Rather than looking at the problem, solutions and ways to reduce these pressing issues should be our main concern. Pollution prevention”, or “source control of pollutants”, is the banning, avoidance, reduction, or elimination of a contamination at the source. An effective way to prevent water pollution is to maximize water usage so that wastewater production is reduced. We as Malaysians who rarely suffer from lack of water have always taken for granted our abundance supply of water. As a way to impact positively on prevention, we can fix all the faulty, leaky pipes and taps which in return reduce wastewater. Another way that we can contribute is to reuse water as much as we can. For example, using the water used for washing vegetables and rice to water the plants or we could also set a water usage limit in our household with incentive given to the members of the household for achieving the target. As for those in the agricultures sector, a proper irrigation system and tailwater return systems could be a good solution that can be implemented. The irrigation system can prevent runoff of pesticides or animal manure directly into the water system and instead collect the water for reuse in the farm using the tailwater return systems. Besides that, organic or biological agriculture such as using crop rotation, mulching, composting, cover cropping, and integrated pest management should be considered and implemented and this cannot be done without either pressure, incentive or education from the government on these methods and benefits. The government and NGOs should educate the public more on the impact of water conservation as a lack of awareness among Malaysian on the global pollution level has not been addressed. More schools and colleges should make environmental studies a necessary part of the education system which should be enforced by the government as well.
As for solution on plastic pollution, the only way we can actually reverse this problem is to do beach cleanups. It does not have to be a government initiative rather schools, colleges or even corporations could organize and rally people for beach cleanups. To date the largest and most impactful beach cleanup was initiated by a single man named Afroz Shah who together with volunteers who joined later cleaned up Versova Beach and within two years ensured that marine life as well as humans could enjoy the beach again. Another way that we can impact this is by reducing plastic usage. In certain states in Malaysia, plastic usages are banned in shopping malls and restaurants. This has encouraged people to reuse or even bring their own bags when they are shopping. More could be done by Malaysians such as bringing in containers when taking out food from hawker stalls and reusing them, not throwing rubbish into the drainage system and so on. The government as well should reinforce stricter laws on law breakers rather than treating it as a minor issue.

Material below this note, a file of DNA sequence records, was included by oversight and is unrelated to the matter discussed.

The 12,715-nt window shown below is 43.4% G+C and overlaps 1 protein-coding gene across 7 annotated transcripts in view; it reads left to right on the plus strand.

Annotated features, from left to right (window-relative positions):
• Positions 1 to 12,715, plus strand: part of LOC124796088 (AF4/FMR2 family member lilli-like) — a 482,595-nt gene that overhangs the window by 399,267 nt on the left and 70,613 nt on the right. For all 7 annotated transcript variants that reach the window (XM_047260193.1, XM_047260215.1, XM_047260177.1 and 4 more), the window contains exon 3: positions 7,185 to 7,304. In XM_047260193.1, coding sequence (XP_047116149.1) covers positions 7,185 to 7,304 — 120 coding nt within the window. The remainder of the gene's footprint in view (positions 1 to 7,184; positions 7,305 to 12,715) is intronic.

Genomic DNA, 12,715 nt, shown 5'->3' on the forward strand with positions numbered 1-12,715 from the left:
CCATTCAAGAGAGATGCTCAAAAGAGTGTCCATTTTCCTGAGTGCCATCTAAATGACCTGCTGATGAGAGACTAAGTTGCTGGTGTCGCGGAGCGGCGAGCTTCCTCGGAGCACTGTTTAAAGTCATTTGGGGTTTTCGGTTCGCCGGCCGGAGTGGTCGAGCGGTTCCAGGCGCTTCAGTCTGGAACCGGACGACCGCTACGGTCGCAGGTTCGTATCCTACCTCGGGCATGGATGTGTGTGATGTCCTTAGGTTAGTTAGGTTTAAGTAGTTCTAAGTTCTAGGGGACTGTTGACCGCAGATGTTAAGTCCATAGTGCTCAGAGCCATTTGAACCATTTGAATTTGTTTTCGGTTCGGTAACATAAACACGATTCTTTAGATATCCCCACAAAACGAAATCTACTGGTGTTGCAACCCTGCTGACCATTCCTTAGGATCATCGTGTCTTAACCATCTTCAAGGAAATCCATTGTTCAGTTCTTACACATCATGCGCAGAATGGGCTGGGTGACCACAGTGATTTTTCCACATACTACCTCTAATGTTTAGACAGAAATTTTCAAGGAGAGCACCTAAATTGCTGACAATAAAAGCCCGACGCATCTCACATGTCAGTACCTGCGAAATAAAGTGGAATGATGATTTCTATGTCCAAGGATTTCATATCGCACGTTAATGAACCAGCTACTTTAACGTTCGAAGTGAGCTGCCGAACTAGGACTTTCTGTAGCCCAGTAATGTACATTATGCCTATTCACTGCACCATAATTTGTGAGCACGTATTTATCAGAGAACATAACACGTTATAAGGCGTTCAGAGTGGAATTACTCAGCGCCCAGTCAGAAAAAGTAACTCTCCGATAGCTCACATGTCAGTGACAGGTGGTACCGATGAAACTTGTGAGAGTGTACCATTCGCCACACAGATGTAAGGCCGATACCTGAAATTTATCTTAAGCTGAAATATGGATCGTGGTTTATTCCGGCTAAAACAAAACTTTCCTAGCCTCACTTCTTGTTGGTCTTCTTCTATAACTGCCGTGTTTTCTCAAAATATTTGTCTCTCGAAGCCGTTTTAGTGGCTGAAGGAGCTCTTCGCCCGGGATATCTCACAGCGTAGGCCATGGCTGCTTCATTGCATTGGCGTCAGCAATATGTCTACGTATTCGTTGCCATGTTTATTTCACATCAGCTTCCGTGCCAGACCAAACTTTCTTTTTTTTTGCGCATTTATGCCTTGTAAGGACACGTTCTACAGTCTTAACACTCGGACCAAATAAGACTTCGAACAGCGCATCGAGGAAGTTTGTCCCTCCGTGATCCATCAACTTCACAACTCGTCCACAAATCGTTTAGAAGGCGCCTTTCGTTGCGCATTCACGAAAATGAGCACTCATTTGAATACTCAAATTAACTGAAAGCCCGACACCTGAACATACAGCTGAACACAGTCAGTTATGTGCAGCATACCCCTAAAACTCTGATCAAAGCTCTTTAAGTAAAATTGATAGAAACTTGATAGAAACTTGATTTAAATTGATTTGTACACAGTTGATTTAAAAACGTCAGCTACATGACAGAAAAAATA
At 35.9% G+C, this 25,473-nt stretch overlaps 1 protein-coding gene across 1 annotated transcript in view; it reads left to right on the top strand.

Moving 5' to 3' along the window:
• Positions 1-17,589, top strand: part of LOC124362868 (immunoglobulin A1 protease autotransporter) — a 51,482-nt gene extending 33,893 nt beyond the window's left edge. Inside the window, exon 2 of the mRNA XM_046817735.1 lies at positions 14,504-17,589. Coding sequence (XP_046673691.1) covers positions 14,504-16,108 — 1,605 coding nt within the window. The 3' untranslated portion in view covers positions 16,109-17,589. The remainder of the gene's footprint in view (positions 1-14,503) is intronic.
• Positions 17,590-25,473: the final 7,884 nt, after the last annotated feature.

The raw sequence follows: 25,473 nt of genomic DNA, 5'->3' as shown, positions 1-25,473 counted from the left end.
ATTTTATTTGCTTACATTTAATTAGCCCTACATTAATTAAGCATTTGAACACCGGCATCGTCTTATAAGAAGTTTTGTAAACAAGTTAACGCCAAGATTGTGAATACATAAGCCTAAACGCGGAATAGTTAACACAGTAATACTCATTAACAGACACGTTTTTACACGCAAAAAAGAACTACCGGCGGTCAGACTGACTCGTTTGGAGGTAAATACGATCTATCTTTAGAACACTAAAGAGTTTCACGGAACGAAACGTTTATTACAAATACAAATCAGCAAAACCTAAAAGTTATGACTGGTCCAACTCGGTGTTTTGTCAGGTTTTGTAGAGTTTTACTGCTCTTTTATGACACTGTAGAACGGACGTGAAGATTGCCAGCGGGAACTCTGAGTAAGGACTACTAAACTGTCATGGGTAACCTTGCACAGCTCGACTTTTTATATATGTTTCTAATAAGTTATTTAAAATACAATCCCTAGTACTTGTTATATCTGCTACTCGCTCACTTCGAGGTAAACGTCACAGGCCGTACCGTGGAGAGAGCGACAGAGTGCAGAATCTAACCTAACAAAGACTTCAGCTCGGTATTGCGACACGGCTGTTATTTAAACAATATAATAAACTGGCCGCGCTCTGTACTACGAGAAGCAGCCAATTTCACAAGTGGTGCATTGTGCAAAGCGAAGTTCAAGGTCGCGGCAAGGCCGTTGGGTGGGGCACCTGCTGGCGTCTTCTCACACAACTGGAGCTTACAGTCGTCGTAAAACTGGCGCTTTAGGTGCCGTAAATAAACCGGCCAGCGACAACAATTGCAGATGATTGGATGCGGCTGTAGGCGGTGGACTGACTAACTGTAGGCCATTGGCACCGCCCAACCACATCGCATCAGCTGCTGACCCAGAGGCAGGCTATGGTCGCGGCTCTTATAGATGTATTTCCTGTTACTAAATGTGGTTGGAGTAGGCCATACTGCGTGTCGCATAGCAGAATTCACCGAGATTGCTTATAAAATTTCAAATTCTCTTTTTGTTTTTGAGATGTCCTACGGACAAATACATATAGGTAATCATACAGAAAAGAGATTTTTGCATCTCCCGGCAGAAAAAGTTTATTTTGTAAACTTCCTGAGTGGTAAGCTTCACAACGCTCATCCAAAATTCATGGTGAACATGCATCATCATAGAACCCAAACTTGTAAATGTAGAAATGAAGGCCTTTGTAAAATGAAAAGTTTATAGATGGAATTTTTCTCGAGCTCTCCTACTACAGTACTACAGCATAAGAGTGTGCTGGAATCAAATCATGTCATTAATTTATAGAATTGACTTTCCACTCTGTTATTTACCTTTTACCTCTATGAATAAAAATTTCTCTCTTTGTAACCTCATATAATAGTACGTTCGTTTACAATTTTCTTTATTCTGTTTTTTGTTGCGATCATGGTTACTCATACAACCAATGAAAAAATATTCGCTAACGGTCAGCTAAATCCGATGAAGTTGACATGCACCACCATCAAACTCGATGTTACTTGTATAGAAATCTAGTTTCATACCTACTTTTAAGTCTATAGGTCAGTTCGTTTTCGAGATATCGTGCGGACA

There has been no lack of technologies when it comes to conservation of environment and this has proven true for power plants and industries who can utilize various technologies to prevent the release of heated cooling water into the water system. Some power plants in US have successfully used dry and hybrid cooling technologies without any affect to their production. Other alternatives include the usage of degraded water sources coupled with recycling water within the plant as well as increasing the plants thermal conversion efficiency.
In conclusion, it is undeniable that pollution has become a global issue that needs to be addressed with urgency by the citizens of the world. The responsibility does not lie with only the government or even corporations but it should be shouldered by each and every one of us. The two major pollution which is air and water on which our very lives depends on should be given more importance with stress made on reduction, reusing and recycling of hazardous materials. Corporations should be more social conscious and take every effort to reduce pollution as well. Lastly the government should educate the public on new technologies as well as better ways to manage their waste from a young age.